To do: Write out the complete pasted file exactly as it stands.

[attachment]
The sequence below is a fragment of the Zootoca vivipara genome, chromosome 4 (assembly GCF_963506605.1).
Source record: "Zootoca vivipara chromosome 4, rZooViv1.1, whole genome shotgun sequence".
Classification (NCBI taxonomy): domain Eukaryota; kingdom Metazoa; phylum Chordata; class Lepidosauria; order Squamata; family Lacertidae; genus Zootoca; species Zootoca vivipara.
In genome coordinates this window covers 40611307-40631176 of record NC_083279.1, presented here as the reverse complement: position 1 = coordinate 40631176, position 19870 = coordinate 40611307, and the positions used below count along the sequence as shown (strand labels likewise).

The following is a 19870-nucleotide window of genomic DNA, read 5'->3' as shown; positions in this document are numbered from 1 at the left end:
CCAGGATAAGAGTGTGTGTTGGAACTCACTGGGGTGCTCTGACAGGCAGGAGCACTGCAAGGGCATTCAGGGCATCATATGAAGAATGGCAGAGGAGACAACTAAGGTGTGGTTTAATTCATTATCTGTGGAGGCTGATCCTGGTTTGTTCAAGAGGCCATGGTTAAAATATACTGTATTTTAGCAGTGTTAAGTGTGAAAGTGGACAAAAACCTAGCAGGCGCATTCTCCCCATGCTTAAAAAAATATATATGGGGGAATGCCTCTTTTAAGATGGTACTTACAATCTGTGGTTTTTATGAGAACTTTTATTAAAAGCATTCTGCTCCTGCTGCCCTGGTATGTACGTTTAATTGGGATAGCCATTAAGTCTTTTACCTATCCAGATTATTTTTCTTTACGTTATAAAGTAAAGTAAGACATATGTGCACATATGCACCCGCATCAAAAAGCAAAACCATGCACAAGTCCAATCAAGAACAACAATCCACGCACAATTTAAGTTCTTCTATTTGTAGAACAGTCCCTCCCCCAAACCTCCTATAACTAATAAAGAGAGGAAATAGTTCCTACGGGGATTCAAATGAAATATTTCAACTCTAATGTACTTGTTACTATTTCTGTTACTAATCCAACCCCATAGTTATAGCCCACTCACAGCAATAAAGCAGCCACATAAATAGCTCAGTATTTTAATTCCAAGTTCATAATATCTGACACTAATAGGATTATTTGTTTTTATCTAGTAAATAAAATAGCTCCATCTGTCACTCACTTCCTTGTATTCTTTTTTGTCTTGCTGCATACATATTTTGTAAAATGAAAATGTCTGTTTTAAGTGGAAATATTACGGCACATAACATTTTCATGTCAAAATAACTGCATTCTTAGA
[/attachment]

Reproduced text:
The sequence below is a fragment of the Zootoca vivipara genome, chromosome 4 (assembly GCF_963506605.1).
Source record: "Zootoca vivipara chromosome 4, rZooViv1.1, whole genome shotgun sequence".
Classification (NCBI taxonomy): domain Eukaryota; kingdom Metazoa; phylum Chordata; class Lepidosauria; order Squamata; family Lacertidae; genus Zootoca; species Zootoca vivipara.
In genome coordinates this window covers 40611307-40631176 of record NC_083279.1, presented here as the reverse complement: position 1 = coordinate 40631176, position 19870 = coordinate 40611307, and the positions used below count along the sequence as shown (strand labels likewise).

The following is a 19870-nucleotide window of genomic DNA, read 5'->3' as shown; positions in this document are numbered from 1 at the left end:
CCAGGATAAGAGTGTGTGTTGGAACTCACTGGGGTGCTCTGACAGGCAGGAGCACTGCAAGGGCATTCAGGGCATCATATGAAGAATGGCAGAGGAGACAACTAAGGTGTGGTTTAATTCATTATCTGTGGAGGCTGATCCTGGTTTGTTCAAGAGGCCATGGTTAAAATATACTGTATTTTAGCAGTGTTAAGTGTGAAAGTGGACAAAAACCTAGCAGGCGCATTCTCCCCATGCTTAAAAAAATATATATGGGGGAATGCCTCTTTTAAGATGGTACTTACAATCTGTGGTTTTTATGAGAACTTTTATTAAAAGCATTCTGCTCCTGCTGCCCTGGTATGTACGTTTAATTGGGATAGCCATTAAGTCTTTTACCTATCCAGATTATTTTTCTTTACGTTATAAAGTAAAGTAAGACATATGTGCACATATGCACCCGCATCAAAAAGCAAAACCATGCACAAGTCCAATCAAGAACAACAATCCACGCACAATTTAAGTTCTTCTATTTGTAGAACAGTCCCTCCCCCAAACCTCCTATAACTAATAAAGAGAGGAAATAGTTCCTACGGGGATTCAAATGAAATATTTCAACTCTAATGTACTTGTTACTATTTCTGTTACTAATCCAACCCCATAGTTATAGCCCACTCACAGCAATAAAGCAGCCACATAAATAGCTCAGTATTTTAATTCCAAGTTCATAATATCTGACACTAATAGGATTATTTGTTTTTATCTAGTAAATAAAATAGCTCCATCTGTCACTCACTTCCTTGTATTCTTTTTTGTCTTGCTGCATACATATTTTGTAAAATGAAAATGTCTGTTTTAAGTGGAAATATTACGGCACATAACATTTTCATGTCAAAATAACTGCATTCTTAGA